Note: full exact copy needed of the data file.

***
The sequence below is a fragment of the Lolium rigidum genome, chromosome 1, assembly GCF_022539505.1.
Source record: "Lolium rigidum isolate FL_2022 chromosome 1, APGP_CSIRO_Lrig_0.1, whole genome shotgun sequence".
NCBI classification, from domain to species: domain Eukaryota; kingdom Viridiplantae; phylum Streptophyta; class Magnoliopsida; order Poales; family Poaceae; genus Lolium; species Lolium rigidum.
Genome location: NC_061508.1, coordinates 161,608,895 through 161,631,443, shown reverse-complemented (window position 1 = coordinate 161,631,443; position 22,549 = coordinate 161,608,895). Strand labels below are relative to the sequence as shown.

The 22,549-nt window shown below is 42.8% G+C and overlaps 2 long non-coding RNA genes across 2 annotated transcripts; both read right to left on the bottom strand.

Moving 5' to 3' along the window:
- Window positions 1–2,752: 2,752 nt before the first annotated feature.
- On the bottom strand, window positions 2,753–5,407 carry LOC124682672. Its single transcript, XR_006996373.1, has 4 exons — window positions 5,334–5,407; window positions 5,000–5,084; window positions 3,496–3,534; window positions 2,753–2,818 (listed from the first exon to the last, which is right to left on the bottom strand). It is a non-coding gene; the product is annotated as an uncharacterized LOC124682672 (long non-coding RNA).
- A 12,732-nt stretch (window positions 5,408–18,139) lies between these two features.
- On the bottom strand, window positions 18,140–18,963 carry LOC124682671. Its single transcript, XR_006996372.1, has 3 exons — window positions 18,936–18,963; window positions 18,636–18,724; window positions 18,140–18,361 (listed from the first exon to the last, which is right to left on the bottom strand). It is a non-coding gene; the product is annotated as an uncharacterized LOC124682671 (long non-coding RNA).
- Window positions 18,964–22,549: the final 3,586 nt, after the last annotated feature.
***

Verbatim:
The sequence below is a fragment of the Lolium rigidum genome, chromosome 1, assembly GCF_022539505.1.
Source record: "Lolium rigidum isolate FL_2022 chromosome 1, APGP_CSIRO_Lrig_0.1, whole genome shotgun sequence".
NCBI classification, from domain to species: domain Eukaryota; kingdom Viridiplantae; phylum Streptophyta; class Magnoliopsida; order Poales; family Poaceae; genus Lolium; species Lolium rigidum.
Genome location: NC_061508.1, coordinates 161,608,895 through 161,631,443, shown reverse-complemented (window position 1 = coordinate 161,631,443; position 22,549 = coordinate 161,608,895). Strand labels below are relative to the sequence as shown.

The 22,549-nt window shown below is 42.8% G+C and overlaps 2 long non-coding RNA genes across 2 annotated transcripts; both read right to left on the bottom strand.

Moving 5' to 3' along the window:
- Window positions 1–2,752: 2,752 nt before the first annotated feature.
- On the bottom strand, window positions 2,753–5,407 carry LOC124682672. Its single transcript, XR_006996373.1, has 4 exons — window positions 5,334–5,407; window positions 5,000–5,084; window positions 3,496–3,534; window positions 2,753–2,818 (listed from the first exon to the last, which is right to left on the bottom strand). It is a non-coding gene; the product is annotated as an uncharacterized LOC124682672 (long non-coding RNA).
- A 12,732-nt stretch (window positions 5,408–18,139) lies between these two features.
- On the bottom strand, window positions 18,140–18,963 carry LOC124682671. Its single transcript, XR_006996372.1, has 3 exons — window positions 18,936–18,963; window positions 18,636–18,724; window positions 18,140–18,361 (listed from the first exon to the last, which is right to left on the bottom strand). It is a non-coding gene; the product is annotated as an uncharacterized LOC124682671 (long non-coding RNA).
- Window positions 18,964–22,549: the final 3,586 nt, after the last annotated feature.